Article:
The Truth About Adoption
This National Adoption Week, as part of the #YouCanAdopt campaign, social care practitioner Sherifa Adenmosun helps to tackle some of the myths and misconceptions that may cause Black people to rule themselves out of the adoption process before they’ve even begun their journey.
Sadly, Black and Mixed Ethnicity children tend to wait longer to be placed for adoption, than their White counterparts. With fewer than 5% of adopters in England being of Black African or Black Caribbean heritage, there has never been a greater time for more Black adopters to step forward and make a change.
Myth 1: You can’t adopt if you are over 35
“There is no upper age limit, as many people in their 40s and 50s have successfully adopted children. The only age-related rule is that you must be over 21 years of age to adopt a child.”
Myth 2: You have to be married
“Being single or in a relationship and unmarried does not exclude you as a potential adopter. I’ve placed children with single adopters who are doing really well in their care, and they’re thriving,” shares Sherifa.
Myth 3: The adoption process is difficult and takes years
“The adoption process is now simpler and quicker than ever before and there is a lot more support available throughout the process – even after you have been matched with a child.
“Stage one is an eight-week process that is adopter-led and gathers information about yourself as a potential adopter(s),” explains Sherifa. “Stage two is a four-month process and is social worker-led. The social worker will be involved with gathering lots of information about you and is essentially a prospective adopter report that details everything about you and why you want to adopt.”
Myth 4: You have to be wealthy
“While your employment status and financial circumstances are evaluated as part of the adoption process, having a low salary or even being unemployed does not immediately disqualify you as a potential adopter.
“I’ve placed children with people who are dinner ladies, postmen – they’re certainly not wealthy by any means – but that’s not what we’re looking for,” says Sherifa. “In the first instance, we need people that have love, time and commitment to give to a child.”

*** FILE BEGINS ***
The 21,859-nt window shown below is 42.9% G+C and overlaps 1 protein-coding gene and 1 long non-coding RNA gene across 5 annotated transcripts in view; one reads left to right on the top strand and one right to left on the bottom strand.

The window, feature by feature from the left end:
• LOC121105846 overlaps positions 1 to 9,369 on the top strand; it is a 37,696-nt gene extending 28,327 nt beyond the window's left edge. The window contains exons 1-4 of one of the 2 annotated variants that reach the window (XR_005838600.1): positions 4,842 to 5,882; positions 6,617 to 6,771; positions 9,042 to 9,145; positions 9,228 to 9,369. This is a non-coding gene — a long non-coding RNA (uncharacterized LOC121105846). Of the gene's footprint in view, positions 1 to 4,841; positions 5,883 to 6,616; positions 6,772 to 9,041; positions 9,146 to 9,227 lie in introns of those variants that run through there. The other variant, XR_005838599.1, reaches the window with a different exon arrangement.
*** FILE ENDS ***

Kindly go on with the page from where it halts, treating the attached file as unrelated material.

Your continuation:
Myth 5: You must be a homeowner or have a big house
“Whether you rent or own, live in an apartment or a house – you are still eligible to adopt. The size of your home isn’t an issue either, although ideally, it’s preferred that you have a spare bedroom for an adopted child because it’s important that they have a space which they can call their own.”
Myth 6: You can’t already have children living at home
“You are still eligible to adopt even if you have children living with you. If you already have birth-children, it is usually the case that an adopted child would be the youngest in the family by around 2 years at the point the adopted child is moving in with their family. However, there may be exceptions to this so I would encourage you to discuss your situation with the adoption agency.
Myth 7: You can’t adopt if you follow a faith and religion
“This couldn’t be further from the truth. As long as your parenting capacity isn’t negatively affected by your faith, you can be from any of the faith groups. Black children who are waiting to be adopted come from all walks of life, and so we need Black adopters from all walks of life,”
The #YouCanAdopt campaign is being delivered from a cross-sector of regional and voluntary Adoption Agencies, and other key stakeholders around adoption in England. The campaign aims to ensure people have the correct information about adoption and do not rule themselves out based on false beliefs and assumptions. For more information on adoption visit: www.youcanadopt.co.uk/blackadopters